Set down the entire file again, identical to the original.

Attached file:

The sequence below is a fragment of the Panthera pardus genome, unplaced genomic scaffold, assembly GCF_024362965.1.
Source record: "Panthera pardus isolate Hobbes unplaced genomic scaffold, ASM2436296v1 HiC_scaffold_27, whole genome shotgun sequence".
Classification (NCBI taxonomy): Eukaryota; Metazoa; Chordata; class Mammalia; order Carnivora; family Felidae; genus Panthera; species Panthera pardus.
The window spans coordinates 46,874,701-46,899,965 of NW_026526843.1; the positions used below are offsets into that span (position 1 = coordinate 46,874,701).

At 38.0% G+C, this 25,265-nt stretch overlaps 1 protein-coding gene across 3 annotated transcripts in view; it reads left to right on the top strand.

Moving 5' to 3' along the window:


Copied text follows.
The sequence below is a fragment of the Panthera pardus genome, unplaced genomic scaffold, assembly GCF_024362965.1.
Source record: "Panthera pardus isolate Hobbes unplaced genomic scaffold, ASM2436296v1 HiC_scaffold_27, whole genome shotgun sequence".
Classification (NCBI taxonomy): Eukaryota; Metazoa; Chordata; class Mammalia; order Carnivora; family Felidae; genus Panthera; species Panthera pardus.
The window spans coordinates 46,874,701-46,899,965 of NW_026526843.1; the positions used below are offsets into that span (position 1 = coordinate 46,874,701).

At 38.0% G+C, this 25,265-nt stretch overlaps 1 protein-coding gene across 3 annotated transcripts in view; it reads left to right on the top strand.

Moving 5' to 3' along the window: